7. Allergies or Food Intolerances. One of the comments mentions this, and then I actually recently read a study about children with ADHD having links to gluten intolerances, as well as dye allergies. Once parents removed those types of foods from their diets, the child exhibited a change in behavior almost instantly. Not sure we are dealing with that with Brayden since he's never shown an intolerance of any kind, but definitely something to look into should things continue down a path that is not pleasant. A friend of mine mentioned a high intake of sugar can be linked to the tantrums, which I think I am noticing in Brayden, so I've been really mindful of when/if he gets sugary treats, and if so, it's small at most.
  8. Be consistent. I'm pretty sure this phrase is on the 10 commandments of parenting somewhere that no one's found. People will tell you this from the moment your child pops out. Be consistent with schedule. Consistent with diet. Consistent with discipline. We try REALLY hard, but a lot of times it's so easy to just give in. Parenting is HARD and is NOT for the faint of heart.
  9. Validate Their Feelings. I do this to some degree, especially letting him know that it's ok to be sad/angry etc, but that WHAT WE DO with out emotions is what matters. I also make sure that if we do have to discpline, he knows he's not getting in trouble for being mad or for being sad, but that he's in trouble for acting out in a way that is not appropriate. I'll be honest... a lot of times that I speak about feelings with Brayden, I tend to remember that I probably need the same reminder!
  10. PRAY. PRAY. PRAY. This is actually really encouraged in Dobson's book Strong Willed Child. I couldn't agree more. I mean, even if your child is NOT strong willed, I still think the power of prayer goes a long way in helping mold our children into who the Lord wants them to be. I'd also like to say that it's important to ask others to pray for us. I love knowing that I can send an email out to my friends and within 5 minutes have atleast 20 people who are on their knees interceding on my behalf. Let's be honest... it's hard to pray for someone who just kicked you with their Keens, nearly bit your hand off, and screamed at you as if you were the spawn of Satan. But guess what? Your friends aren't riled up emotionally and can go to the throne on behalf of you and your child. I love Christian community for this very reason. After dealing with these epic tantrums for a few weeks now, I finally understand why some parents say that their child "keeps them on their knees". Sometimes it's all you can do. And the funny thing is is that I think that the Lord intended it that way. Parenting is a lot like marriage. It's one of life's richest blessings. But I think ultimately that the Lord made both for us to become more like Him. That means at times it strips us of us and makes us completely dependent on the Lord. He wants us to be at His feet asking for His power and His guidance. I'm slowly but surely learning this concept. Somehow I think that I probably have a LOOOOOONG ways to go in completely comprehending the enormity of it though. I wrote a post last week highlighting a bit more of why I pray for my kids. You can read it HERE.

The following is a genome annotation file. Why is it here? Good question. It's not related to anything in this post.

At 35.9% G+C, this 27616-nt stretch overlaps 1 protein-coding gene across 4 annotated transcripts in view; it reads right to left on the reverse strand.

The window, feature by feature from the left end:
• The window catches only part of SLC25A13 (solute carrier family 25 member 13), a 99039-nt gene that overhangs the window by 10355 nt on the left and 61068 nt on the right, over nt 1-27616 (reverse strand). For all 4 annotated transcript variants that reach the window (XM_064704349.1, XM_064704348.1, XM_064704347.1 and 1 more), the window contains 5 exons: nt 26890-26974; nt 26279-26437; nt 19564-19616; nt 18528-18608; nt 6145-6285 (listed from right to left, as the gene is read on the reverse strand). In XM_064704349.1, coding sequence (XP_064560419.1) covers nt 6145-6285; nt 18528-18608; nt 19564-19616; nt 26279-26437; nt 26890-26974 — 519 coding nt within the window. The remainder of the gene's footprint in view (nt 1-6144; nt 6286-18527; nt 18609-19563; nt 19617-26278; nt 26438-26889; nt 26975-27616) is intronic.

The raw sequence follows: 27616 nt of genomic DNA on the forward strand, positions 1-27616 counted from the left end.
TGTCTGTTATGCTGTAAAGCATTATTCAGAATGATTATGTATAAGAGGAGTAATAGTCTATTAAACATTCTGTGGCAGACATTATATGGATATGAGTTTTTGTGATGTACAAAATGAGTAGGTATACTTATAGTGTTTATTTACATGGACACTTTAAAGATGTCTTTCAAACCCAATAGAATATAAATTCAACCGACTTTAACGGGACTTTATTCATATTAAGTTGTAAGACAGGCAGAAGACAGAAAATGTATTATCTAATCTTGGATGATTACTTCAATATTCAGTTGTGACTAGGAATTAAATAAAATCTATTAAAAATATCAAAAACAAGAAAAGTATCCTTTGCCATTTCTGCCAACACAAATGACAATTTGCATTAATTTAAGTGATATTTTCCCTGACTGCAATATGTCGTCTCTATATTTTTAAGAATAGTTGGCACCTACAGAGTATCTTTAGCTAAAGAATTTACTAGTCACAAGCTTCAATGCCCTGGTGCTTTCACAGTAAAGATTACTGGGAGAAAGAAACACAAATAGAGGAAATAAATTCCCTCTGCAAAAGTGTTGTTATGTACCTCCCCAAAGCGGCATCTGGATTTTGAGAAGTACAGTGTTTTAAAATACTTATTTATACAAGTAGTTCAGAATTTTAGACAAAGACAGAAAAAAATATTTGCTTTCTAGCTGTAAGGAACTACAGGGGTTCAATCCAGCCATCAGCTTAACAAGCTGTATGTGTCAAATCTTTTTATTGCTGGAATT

Thanks to all who helped compile all of these ideas for me! I'll be sure to keep you posted as we try to implement a lot of them (trying to implement them all at once sounds daunting, but I'm slightly tempted as I am desperate to get back to a sense of normalcy with my life). If you have anything you'd like to add, please feel free to leave a comment or send me an email!